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The Discipline of Genre - TFT00008I

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  • Department: Theatre, Film, Television and Interactive Media
  • Module co-ordinator: Prof. Duncan Petrie
  • Credit value: 20 credits
  • Credit level: I
  • Academic year of delivery: 2020-21

Module summary

Genre is a central concept in cinema and television that is relevant to film and programme-makers, audiences and critics alike. As a means of differentiating and categorising product, genre has been central to the film industry since the silent era and subsequently came to be adopted and used extensively in television. It is highly relevant to the creative process in both industries, providing sets of conventions and expectations that structure and guide both the work of film and television makers but also the responses of audiences. But generic conventions and frameworks can also provide an opportunity for innovation - from putting a new spin on familiar material, to combining aspects of different genres, to simply breaking and subverting the ‘rules’. In this way, constraints can be seen as an aid, rather than simply a limitation, to creativity and it is on this proposition that the main philosophical approach of this module is built. The introduction will be followed by weekly case studies that foreground a variety of examples of innovative approaches to genre that both maintain the significance of the generic frameworks while attempting to provide innovative approaches to the genre. There are four weeks when the focus will be on the operation of genre in film, with case studies of innovative approaches to the western, horror, parody and the period film. We will then move on to consider the application of genre to television, this time with case studies on the sitcom, tele-fantasy, the soap opera and the crime drama.

Module will run

Occurrence Teaching cycle
A Autumn Term 2020-21

Module aims

  • to introduce students to the centrality of genre as a key principle of product differentiation and creative organisation in film and television
  • to introduce students the concepts, methods and terminology necessary for a critical analysis of genre and its function within film and television production and reception
  • to acquaint students with the development of genre theory and criticism in film and television studies
  • to acquaint students with particular constructions and uses of genre in film and television history
  • to provide a more detailed understanding of the creative uses of genre within contemporary film and television production
  • to provide a more detailed understanding of the importance of genre in the marketing and consumption of contemporary films and television programmes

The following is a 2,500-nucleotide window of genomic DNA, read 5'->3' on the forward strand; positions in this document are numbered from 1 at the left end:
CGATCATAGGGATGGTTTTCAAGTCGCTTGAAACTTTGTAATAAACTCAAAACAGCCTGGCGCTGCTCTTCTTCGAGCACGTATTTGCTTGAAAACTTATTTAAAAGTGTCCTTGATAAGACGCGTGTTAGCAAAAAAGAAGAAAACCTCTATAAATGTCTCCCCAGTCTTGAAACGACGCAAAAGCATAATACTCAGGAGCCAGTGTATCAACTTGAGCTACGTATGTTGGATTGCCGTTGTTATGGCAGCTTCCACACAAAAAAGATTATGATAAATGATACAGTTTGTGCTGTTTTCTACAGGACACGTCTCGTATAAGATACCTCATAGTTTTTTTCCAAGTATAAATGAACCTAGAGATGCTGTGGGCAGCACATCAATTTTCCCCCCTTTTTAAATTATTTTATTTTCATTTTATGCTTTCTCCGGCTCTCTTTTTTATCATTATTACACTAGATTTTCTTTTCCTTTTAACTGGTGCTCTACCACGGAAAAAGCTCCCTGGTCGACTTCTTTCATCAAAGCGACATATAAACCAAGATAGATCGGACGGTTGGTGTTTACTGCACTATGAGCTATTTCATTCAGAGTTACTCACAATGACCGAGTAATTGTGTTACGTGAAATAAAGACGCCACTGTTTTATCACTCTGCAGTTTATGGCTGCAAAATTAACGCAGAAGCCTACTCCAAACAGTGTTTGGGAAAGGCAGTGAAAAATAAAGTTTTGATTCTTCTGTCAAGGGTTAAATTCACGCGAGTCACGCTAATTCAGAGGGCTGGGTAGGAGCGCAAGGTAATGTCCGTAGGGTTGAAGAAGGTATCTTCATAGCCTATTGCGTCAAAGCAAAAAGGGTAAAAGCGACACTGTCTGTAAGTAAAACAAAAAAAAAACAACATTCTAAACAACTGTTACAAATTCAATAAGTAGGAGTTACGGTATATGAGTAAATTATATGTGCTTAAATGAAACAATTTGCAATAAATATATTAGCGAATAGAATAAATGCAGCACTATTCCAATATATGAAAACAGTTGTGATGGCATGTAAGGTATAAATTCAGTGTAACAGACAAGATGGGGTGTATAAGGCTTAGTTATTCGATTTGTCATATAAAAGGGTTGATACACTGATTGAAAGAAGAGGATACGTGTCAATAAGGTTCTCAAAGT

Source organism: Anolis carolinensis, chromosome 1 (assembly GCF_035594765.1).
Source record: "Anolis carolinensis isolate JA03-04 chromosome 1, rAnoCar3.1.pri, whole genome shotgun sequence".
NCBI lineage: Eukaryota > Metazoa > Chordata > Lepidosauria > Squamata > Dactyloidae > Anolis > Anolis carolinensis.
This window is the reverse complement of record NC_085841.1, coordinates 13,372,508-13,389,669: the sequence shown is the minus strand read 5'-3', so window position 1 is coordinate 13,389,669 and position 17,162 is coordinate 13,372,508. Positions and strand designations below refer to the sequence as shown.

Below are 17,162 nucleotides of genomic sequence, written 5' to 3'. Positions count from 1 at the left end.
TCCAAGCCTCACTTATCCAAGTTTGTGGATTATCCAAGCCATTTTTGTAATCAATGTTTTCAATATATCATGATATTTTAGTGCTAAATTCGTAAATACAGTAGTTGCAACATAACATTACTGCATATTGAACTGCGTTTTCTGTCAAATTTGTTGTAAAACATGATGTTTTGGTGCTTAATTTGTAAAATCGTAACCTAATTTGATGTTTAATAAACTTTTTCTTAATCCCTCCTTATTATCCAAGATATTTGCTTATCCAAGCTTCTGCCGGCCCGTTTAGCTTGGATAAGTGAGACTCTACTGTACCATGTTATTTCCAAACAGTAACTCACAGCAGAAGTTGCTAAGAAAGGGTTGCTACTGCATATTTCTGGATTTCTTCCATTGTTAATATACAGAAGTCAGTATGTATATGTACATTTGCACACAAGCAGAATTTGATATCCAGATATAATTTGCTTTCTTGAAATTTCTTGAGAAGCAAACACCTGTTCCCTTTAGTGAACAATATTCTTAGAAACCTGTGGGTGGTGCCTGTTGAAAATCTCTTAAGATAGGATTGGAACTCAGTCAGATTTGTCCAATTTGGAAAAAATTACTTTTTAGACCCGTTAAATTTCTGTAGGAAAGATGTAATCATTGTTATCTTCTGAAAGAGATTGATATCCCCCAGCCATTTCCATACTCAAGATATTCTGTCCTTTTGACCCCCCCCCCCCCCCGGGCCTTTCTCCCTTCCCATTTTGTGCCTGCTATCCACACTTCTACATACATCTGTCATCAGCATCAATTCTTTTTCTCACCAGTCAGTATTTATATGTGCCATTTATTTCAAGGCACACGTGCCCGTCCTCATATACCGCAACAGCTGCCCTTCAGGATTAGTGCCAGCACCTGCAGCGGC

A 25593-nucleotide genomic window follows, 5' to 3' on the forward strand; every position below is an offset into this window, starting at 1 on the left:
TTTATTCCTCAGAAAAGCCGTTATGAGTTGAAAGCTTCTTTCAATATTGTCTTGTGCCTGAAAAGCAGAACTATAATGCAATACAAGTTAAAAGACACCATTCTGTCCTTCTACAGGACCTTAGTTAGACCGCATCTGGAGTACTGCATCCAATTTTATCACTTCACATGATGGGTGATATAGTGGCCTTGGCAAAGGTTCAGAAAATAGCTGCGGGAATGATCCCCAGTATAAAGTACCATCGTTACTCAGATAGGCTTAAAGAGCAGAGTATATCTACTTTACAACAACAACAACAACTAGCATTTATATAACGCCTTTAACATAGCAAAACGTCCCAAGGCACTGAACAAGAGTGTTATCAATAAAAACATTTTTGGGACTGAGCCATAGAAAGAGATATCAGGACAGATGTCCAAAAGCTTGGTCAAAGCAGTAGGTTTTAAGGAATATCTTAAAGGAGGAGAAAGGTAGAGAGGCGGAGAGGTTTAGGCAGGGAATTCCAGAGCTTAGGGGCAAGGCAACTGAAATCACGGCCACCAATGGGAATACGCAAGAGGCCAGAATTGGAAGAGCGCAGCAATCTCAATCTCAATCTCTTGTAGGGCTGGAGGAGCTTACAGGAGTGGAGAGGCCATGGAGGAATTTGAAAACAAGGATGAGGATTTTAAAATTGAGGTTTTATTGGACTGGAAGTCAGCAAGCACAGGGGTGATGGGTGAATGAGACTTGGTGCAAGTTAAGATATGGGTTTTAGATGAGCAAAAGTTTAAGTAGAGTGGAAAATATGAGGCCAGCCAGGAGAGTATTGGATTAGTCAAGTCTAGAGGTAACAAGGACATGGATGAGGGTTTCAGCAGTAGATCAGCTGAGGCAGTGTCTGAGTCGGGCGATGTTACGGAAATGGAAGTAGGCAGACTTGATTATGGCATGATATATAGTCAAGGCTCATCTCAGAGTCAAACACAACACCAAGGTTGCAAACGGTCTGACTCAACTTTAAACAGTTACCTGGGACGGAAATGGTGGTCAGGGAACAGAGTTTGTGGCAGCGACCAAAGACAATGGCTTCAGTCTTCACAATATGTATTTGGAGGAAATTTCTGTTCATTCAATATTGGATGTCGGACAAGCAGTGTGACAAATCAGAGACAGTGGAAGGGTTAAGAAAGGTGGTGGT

Module learning outcomes

  • students will understand the characteristics and function of genre as a critical concept, as a means of product differentiation and as a creative context for production in film and television
  • students will gain a familiarity of the primary characteristics and uses of genre in film and television history and the developments of particular genres over time
  • students will be able to analyse films and television programmes in relation to the conventions, structures and creative possibilities of genre
  • students will understand the significance, the creative application and the institutional function of genre in contemporary film and television production and consumption

Assessment

Task Length % of module mark
Essay/coursework
2500 Word Essay
N/A 40
University - project
3000 Word Programme Proposal
N/A 60

Special assessment rules

None

Additional assessment information

The formatives will run from weeks 7-10

Reassessment

Task Length % of module mark
Essay/coursework
2500 Word Essay
N/A 40
University - project
3000 Word Programme Proposal
N/A 60

Module feedback

Feedback will be received on the formative assessment within a week of the seminar presentation.

Indicative reading

  • Steve Neale, Genre and Contemporary Hollywood (London: BFI, 2002)
  • Steve Neale, Genre and Hollywood (London: Routledge, 2000)
  • Rick Altman, Film/Genre (London: BFI, 1999)
  • Barry Langford, Film Genre: Hollywood and Beyond (Edinburgh University Press, 2005)
  • Glen Creeber (ed.), The Television Genre Book (Basingstoke: Palgrave/BFI, 2008)
  • Lez Cooke, British Television Drama (London: BFI, 2003)
  • Barry Keith Grant, Film Genre: From Iconography to Ideology (London: Wallflower, 2007)
  • Gavin Dowd et. al. (eds.), Genre Matters: Essays in Theory and Criticism (Bristol: Intellect, 2006)
  • Jason Mittell, Genre and Television: From Cop Shows to Cartoons in American Culture (London: Routledge, 2004)
  • Please check the VLE weekly for essential and recommended readings.



The information on this page is indicative of the module that is currently on offer. The University is constantly exploring ways to enhance and improve its degree programmes and therefore reserves the right to make variations to the content and method of delivery of modules, and to discontinue modules, if such action is reasonably considered to be necessary by the University. Where appropriate, the University will notify and consult with affected students in advance about any changes that are required in line with the University's policy on the Approval of Modifications to Existing Taught Programmes of Study.